Sleep, like eating, drinking, and breathing, is vital to our health. It enables our bodies to heal themselves, as well as our brains. Sleep deprivation has been linked to physical issues like a weakened immune system; as well as mental health issues like anxiety and depression.
The link between sleep and overall physical health has been well established by studies in literature. A good sleep allows both the body and the brain to recover; so that when you wake up in the morning, you feel refreshed and alert.
Sleep deprivation not only makes you tired; but it also puts you at risk for a variety of diseases and health problems; such as obesity, heart disease, high blood pressure, diabetes, and stroke. Sleep deprivation can also jeopardize your physical well-being.
Why you may not see the effect now
It’s difficult to determine the dangers of not getting enough sleep. Medical problems take time to develop and are associated with a number of risk factors. What we do know is that sleeping less than eight hours per night on a consistent basis appears to increase the chance of acquiring a variety of medical issues.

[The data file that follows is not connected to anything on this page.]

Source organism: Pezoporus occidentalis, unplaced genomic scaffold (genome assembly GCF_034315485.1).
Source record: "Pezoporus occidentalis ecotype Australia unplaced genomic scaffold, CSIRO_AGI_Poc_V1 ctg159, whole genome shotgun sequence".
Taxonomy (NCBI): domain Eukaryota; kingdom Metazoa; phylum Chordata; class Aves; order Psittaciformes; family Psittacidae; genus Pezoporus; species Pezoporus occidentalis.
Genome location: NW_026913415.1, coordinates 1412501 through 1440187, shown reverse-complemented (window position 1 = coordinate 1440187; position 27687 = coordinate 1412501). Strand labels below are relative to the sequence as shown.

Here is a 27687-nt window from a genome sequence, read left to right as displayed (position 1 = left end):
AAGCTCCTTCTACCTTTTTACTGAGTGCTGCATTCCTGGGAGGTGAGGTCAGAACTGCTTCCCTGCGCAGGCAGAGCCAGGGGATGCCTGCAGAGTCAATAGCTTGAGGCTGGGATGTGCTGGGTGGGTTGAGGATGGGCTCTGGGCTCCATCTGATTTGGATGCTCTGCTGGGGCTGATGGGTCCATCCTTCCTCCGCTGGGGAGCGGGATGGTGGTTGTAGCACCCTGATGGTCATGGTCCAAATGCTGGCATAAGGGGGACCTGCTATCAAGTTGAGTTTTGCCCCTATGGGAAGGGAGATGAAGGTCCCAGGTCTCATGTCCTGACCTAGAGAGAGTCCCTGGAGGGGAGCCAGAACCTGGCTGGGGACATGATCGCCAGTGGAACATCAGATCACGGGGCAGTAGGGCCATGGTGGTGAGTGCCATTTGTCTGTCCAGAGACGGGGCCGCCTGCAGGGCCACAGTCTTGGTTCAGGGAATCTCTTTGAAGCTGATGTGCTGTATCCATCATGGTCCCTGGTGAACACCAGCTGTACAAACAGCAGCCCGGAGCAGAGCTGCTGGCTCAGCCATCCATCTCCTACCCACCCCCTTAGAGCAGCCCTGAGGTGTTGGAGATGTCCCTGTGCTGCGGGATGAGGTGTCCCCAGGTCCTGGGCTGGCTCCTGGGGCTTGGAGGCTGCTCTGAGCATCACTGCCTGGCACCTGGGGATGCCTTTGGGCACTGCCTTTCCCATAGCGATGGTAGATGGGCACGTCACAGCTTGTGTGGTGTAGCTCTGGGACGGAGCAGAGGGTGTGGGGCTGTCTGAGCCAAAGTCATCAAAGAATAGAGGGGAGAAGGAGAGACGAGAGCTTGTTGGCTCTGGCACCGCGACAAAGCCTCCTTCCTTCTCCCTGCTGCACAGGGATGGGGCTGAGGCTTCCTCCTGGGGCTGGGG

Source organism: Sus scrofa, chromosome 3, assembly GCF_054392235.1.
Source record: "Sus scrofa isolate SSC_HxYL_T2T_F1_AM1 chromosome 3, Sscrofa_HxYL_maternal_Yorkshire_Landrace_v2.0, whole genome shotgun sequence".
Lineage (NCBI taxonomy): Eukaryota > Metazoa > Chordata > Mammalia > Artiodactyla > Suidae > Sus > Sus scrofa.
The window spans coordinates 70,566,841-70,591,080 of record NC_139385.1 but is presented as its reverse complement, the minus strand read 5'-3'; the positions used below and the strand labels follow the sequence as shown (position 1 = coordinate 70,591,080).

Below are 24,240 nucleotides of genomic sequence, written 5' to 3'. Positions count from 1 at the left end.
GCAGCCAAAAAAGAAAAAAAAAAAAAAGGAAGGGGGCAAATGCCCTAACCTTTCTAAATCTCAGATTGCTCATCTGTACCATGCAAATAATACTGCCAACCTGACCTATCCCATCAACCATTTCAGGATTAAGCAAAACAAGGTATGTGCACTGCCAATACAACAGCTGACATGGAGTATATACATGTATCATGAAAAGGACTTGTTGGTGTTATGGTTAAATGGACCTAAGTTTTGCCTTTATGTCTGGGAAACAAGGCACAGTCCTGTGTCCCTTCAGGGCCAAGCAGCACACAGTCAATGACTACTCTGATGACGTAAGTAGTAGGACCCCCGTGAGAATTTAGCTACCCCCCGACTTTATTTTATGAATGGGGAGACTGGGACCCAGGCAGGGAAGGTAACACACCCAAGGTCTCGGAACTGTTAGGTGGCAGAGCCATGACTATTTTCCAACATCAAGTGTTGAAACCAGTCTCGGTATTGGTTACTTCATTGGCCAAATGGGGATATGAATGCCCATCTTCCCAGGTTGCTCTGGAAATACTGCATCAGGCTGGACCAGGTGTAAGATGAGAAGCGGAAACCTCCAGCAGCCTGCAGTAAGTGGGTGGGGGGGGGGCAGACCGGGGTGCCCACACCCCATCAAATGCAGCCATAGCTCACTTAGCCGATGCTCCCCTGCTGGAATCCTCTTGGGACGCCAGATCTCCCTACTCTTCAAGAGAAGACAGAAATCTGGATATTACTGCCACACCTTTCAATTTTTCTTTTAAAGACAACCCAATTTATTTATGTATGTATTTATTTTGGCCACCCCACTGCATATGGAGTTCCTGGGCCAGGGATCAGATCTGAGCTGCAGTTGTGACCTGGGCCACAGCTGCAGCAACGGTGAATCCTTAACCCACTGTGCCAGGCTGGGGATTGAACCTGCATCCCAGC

Insufficient sleep has been linked to weight gain. One study indicated that those who slept less than six hours per night on a regular basis were much more likely to be overweight, whereas those who slept an average of eight hours per night had the lowest relative body fat of the study group.
People who reported sleeping less than five hours per night had a significantly higher chance of having or developing type 2 diabetes; according to studies by Taveras et al. (2008) and Knutson et al. (2006). Fortunately, Knutson et al. (2004) had earlier also shown that getting more sleep helps improve blood sugar level and; lessen the consequences of type 2 diabetes.
Cardiovascular disease and hypertension
According to a recent study, even a small reduction in sleep (six to seven hours per night) was linked to a significantly higher risk of coronary artery calcification, which is a predictor of future myocardial infarction (heart attack) and mortality from heart disease (King et al., 2008).
There is also mounting evidence that obstructive sleep apnea is linked to an increased risk of cardiovascular disorders such as hypertension, stroke, coronary heart disease, and irregular heartbeat (Kasasbeh et al., 2006).
The immune system’s interaction with sleep has been thoroughly studied. Infections impact the amount and timing of sleep, and sleep loss increases the levels of several inflammatory mediators.8 While scientists are only beginning to comprehend these connections, preliminary research suggests that sleep deprivation may reduce the ability to resist infection.
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